Wednesday, February 26, 2014

Brian McLaren, Rob Bell, and Some Thoughts on Being "Cutting-Edge"

It turns out that hand-wringing and navel-gazing is hardly unique to us mainline Protestants.  An article appeared in Christianity Today a week ago, openly wondering how and why the heretical trio of Rob Bell, Brian McLaren, and Donald Miller managed to break so many evangelical hearts by straying from conservative orthodoxy on matters such as universalism (Bell), same-sex marriage (Bell and McLaren), and communion (Miller).  As the article's author Kevin Miller (presumably no relation to Donald Miller) puts it, the three shining beacons of evangelical Christianity's future had all, in the span of just over a decade, flown too close to the sun with their forward-thinkingness and need for beauty before truth.  All three have then in turn, to varying degrees, been accused of selling out their principles for the sake of mainstream acceptance (perhaps the most memorable condemnation coming from John Piper on Twitter, who simply tweeted out "Farewell, Rob Bell").

Honestly, when I finished reading the article, my immediate and uncensored thought was, "Well, what did y'all expect would one day happen?"

I've made no secret here on the blog about my personal disagreement with the retrograde beliefs that many of my Christian brethren still continue to hold to in the realm of gender and same-sex equality, and from the perspective of someone who does believe in the rightness of ordaining women and gay/lesbian pastors, I simply would say this:

Part of being on the cutting edge means arriving at conclusions that others around you have not.  And once everyone catches up to your conclusions, you are no longer cutting edge, you are mainstream.  Heck, the Bible even says as much towards the end of Ecclesiastes 4, where Solomon notes that there will always be someone younger and brighter to take over for the young and bright guiding stars of the present.  The visionaries of Bell, McLaren, et al. will one day be replaced by new visionaries, people who are able to interpret and teach Scripture in such profound ways that you would never have thought it possible...if they hadn't already been doing it.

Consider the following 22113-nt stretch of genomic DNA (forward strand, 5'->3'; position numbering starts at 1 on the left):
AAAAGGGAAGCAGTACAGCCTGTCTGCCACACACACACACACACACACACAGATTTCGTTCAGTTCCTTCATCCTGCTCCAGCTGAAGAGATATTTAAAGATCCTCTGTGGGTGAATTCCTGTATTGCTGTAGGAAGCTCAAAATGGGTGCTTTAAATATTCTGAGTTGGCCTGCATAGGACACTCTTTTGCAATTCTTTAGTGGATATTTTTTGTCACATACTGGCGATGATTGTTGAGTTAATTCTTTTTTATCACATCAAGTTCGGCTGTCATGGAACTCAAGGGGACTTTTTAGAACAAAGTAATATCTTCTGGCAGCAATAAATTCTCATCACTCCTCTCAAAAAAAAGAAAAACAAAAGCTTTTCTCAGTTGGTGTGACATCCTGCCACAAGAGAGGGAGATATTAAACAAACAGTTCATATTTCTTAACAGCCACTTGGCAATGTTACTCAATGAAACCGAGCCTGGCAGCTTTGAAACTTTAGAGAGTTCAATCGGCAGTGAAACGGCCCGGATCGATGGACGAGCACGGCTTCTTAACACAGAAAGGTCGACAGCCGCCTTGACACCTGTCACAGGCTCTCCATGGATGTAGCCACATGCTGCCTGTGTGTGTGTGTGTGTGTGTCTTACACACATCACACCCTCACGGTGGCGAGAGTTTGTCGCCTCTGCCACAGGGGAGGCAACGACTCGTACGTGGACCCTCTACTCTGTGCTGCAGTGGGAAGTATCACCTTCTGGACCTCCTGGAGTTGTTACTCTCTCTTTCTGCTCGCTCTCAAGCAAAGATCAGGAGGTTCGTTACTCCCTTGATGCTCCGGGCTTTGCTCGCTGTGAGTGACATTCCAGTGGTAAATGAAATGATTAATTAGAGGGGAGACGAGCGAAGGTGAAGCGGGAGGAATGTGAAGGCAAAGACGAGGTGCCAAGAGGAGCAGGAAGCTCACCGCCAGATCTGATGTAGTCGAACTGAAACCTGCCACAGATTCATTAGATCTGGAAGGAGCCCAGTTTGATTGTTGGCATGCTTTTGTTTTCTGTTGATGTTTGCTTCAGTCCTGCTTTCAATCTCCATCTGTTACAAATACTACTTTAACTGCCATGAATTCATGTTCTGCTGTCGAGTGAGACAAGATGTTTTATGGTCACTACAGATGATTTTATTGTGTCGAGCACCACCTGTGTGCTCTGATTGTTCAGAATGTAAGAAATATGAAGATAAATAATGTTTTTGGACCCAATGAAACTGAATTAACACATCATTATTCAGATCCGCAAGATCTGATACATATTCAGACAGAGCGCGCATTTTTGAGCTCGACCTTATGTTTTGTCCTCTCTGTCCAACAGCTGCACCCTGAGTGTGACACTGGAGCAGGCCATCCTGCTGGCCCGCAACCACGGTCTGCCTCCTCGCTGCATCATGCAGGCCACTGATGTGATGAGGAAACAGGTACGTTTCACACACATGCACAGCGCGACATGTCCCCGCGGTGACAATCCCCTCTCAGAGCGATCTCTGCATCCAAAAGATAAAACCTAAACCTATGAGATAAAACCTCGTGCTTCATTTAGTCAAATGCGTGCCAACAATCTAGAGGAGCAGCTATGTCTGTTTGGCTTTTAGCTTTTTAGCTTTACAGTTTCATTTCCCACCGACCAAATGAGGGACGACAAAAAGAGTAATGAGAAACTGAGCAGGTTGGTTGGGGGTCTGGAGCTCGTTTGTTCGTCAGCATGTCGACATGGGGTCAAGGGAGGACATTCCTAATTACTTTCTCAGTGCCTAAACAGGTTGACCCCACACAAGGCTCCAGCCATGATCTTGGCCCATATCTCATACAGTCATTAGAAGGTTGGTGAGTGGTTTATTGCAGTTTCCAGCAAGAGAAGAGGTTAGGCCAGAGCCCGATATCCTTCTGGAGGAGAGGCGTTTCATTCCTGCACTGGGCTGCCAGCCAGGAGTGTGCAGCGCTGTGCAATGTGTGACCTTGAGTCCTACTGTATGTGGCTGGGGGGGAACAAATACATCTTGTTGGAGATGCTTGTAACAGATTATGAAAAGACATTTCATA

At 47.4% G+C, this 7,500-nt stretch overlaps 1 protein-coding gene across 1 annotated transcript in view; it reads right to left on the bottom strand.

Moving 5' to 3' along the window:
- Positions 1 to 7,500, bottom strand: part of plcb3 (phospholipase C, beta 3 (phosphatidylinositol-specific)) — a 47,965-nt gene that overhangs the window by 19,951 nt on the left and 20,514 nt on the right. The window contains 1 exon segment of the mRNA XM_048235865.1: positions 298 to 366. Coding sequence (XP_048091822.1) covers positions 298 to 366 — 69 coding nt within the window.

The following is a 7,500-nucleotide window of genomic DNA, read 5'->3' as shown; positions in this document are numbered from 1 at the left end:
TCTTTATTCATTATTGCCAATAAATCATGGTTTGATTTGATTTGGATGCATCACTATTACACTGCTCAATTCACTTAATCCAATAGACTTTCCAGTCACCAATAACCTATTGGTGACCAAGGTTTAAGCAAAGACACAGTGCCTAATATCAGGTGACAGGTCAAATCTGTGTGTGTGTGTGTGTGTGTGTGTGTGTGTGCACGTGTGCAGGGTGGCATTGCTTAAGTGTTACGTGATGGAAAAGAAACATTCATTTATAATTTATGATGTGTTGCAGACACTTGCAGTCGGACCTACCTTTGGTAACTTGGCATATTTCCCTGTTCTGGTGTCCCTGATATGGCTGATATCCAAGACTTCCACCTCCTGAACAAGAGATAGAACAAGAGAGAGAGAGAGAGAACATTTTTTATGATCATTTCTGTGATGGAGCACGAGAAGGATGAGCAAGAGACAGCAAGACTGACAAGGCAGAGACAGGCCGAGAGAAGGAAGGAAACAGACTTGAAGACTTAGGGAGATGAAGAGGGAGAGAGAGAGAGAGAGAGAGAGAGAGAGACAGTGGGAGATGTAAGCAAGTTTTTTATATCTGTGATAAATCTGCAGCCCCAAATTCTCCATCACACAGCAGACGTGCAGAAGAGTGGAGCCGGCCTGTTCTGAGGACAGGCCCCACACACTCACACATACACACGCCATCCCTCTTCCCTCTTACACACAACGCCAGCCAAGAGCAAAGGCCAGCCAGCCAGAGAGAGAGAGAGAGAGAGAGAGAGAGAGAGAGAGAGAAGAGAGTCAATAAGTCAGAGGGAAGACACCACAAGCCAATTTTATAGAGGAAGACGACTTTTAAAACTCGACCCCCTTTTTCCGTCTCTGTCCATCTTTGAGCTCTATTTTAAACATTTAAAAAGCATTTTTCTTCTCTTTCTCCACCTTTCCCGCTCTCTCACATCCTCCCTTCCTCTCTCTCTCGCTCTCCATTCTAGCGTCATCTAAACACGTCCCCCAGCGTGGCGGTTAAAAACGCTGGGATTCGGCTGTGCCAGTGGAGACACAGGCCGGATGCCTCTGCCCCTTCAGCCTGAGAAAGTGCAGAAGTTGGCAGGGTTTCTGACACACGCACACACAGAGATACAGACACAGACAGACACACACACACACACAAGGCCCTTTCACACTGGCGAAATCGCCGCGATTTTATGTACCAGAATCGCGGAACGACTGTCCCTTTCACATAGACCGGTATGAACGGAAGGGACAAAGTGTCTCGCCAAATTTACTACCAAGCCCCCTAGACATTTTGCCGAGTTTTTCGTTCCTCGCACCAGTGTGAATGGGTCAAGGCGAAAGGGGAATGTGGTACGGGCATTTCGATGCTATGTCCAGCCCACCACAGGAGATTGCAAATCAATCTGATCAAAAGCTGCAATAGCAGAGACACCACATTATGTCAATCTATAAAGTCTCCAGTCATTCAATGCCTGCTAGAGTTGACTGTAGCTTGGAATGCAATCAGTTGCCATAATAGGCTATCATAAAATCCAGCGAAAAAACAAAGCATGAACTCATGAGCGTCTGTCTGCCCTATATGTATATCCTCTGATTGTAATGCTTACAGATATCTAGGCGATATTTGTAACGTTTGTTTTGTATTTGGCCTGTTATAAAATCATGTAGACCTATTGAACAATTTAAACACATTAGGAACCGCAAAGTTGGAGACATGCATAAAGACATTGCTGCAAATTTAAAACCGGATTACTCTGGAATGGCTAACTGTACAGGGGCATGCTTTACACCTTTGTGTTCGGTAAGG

In other words, there will always be people seeking to move forward, even if you yourself are satisfied with the present, or are even longing for the past.  It is precisely the trap that mainline Protestantism fell into sometime between the 1970's (when our numerical decline likely started) and the 1990's (when said decline was really laid bare for all to see).  We were the top dogs, so to speak, and in talking to my older colleagues, all of them note the same sense of one-time complacency: a church back then did not have to evangelize, you could simply throw open your doors and the people would show up.  Now, we have to work to bring in new disciples, and people who outgrew our previous way of doing things simply left the church, many of whom have yet to come back because we don't know how to work at bringing them back into the fold.

Now, in that respect, we had--and have--a LOT to learn from our evangelical cousins.

But the flip side of that coin is just as people outgrew us mainliners for varying reasons, so too are we now beginning to see, I believe, people outgrowing aspects of evangelicalism--namely, the tendency to place the need for orthodoxy and doctrinal purity before relationships and spiritual exploration.

If you want statistical proof of this, simply click here.  Nearly 1 in 3 Christian millennials who left their church cited their beliefs about GLBTQ equality as "somewhat important" or "very important" in their decision to leave the body of Christ.

This is what happens when churches place doctrine ahead of people.  This is what happened, in so many words, I believe, to Bell, McLaren, et al.  And full disclosure--I've seen both Rob Bell and Brian McLaren speak, and both of them impressed me and struck me as preachers of the Word who are genuinely led by God.  We ignore what wisdom they have to offer us at our own peril.

But at the same time, I cannot imagine that either of them wrote and said the things that got them black-listed by their former peers and colleagues out of some need to be accepted by a wider audience--both of them were already plenty popular when they began deviating from conservative orthodoxy, and besides, the myth that people "take the easy way out" for wider acceptance is often exactly that--a myth.

The entirety of human history is written on a timeline of progression.  We once lived in darkness...but then Prometheus (or, more accurately, prehistoric humans) discovered fire.  We once believed that the earth was flat and that the sun orbited around it...but then Copernicus and Galileo proved us wrong.  We once lived our lives completely land-locked, until the Wright brothers took to the air.

And we once believed that things like discrimination and slavery on the basis of race were Biblically justified, until abolitionists--many of whom were themselves devout Christians--taught us otherwise.

Imagine what God's creation will look like tomorrow.

And then, if you are able, try not to dismiss outright the people who are trying to make it better.

Yours in Christ,

PS: I would be remiss if I also did not link you to Brian McLaren's very thoughtful response to this very issue.

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